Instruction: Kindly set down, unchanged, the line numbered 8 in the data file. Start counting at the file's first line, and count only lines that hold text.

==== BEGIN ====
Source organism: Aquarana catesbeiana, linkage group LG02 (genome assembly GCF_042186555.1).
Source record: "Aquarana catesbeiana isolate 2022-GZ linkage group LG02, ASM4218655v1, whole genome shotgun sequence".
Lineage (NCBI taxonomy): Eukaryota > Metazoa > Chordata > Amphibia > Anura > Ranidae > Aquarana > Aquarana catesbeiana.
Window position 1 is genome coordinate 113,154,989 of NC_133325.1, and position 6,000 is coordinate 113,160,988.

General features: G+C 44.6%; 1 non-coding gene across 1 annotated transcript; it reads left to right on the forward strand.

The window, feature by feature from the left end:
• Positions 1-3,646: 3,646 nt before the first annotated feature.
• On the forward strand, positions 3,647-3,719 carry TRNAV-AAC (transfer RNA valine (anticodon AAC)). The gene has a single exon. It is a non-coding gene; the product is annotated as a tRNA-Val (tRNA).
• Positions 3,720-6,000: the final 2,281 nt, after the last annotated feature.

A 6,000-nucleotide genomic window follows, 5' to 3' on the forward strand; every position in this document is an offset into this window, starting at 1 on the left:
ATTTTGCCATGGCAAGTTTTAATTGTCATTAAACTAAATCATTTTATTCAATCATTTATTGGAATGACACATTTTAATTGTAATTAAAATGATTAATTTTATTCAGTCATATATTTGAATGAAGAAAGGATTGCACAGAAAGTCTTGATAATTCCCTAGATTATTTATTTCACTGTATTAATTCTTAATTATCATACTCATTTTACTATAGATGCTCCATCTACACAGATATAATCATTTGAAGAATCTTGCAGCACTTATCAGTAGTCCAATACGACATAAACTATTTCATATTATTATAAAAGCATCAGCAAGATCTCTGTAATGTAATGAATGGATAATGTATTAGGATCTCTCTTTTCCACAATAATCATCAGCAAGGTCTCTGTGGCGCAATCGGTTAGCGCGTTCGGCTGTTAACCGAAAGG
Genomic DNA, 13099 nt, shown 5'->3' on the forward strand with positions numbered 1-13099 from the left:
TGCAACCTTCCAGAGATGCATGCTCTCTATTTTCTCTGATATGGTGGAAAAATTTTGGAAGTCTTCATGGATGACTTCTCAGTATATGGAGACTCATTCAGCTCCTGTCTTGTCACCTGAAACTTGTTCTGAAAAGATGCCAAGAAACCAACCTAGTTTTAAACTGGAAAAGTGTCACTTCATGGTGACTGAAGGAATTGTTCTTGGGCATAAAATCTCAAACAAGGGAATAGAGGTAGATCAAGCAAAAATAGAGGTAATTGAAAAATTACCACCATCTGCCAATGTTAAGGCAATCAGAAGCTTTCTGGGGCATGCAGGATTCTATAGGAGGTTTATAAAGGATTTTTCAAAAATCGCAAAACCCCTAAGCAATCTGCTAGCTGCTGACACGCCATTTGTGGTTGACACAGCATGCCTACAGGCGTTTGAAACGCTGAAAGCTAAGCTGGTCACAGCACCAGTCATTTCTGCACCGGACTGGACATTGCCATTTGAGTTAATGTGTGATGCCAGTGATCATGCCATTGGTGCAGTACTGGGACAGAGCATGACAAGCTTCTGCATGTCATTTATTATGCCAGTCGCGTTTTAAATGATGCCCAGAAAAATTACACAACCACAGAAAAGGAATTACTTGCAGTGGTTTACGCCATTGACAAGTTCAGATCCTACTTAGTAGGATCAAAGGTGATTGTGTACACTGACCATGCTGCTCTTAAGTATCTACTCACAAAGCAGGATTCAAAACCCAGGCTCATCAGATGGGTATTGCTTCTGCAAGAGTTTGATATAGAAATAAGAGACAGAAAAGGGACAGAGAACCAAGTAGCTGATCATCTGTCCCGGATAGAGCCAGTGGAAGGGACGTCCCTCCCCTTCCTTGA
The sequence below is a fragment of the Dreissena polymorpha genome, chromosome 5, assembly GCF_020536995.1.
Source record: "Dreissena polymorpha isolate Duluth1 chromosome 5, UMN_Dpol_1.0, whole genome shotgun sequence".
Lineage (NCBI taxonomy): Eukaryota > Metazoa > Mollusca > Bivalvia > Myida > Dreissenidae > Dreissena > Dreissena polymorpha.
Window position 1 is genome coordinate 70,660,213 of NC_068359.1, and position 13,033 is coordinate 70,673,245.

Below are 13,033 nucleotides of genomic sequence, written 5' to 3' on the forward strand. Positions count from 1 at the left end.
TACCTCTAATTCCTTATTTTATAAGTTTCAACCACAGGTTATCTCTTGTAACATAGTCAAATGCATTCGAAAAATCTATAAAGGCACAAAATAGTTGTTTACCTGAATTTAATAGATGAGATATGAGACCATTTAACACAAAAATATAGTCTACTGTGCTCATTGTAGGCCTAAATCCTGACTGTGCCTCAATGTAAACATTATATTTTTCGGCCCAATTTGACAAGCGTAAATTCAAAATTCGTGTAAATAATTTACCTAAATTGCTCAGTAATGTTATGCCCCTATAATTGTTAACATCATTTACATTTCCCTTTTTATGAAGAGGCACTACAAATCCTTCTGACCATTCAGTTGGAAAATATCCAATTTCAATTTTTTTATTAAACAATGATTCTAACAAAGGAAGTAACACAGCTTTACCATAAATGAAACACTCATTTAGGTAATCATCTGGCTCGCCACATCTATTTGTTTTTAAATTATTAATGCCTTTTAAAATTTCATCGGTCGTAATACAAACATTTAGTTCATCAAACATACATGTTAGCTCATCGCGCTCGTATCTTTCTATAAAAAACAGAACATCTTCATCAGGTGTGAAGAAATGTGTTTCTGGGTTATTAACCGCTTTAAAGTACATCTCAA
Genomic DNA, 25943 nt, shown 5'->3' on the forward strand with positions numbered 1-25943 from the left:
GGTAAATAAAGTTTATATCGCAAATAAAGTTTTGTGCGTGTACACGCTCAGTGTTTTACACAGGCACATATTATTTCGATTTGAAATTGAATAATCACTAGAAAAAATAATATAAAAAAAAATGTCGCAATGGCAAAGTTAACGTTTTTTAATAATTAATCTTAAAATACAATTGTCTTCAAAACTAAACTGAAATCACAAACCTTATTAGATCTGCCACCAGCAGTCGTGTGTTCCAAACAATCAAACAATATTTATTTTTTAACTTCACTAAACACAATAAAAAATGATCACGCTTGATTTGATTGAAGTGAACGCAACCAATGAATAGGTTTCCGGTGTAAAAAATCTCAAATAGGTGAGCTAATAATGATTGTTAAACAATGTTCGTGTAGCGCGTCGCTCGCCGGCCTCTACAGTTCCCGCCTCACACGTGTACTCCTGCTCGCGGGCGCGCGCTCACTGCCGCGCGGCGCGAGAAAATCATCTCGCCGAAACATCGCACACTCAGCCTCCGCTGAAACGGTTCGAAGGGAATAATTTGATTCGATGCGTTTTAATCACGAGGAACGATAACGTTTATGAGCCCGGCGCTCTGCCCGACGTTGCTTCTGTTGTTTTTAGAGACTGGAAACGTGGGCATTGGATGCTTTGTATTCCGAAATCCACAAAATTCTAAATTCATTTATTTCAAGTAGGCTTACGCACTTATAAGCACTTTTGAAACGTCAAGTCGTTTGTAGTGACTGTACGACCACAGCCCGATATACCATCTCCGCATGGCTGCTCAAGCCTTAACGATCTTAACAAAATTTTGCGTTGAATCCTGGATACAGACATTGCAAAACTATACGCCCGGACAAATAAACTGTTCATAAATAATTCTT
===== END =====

• On the forward strand, positions 3,647-3,719 carry TRNAV-AAC (transfer RNA valine (anticodon AAC)). The gene has a single exon. It is a non-coding gene; the product is annotated as a tRNA-Val (tRNA).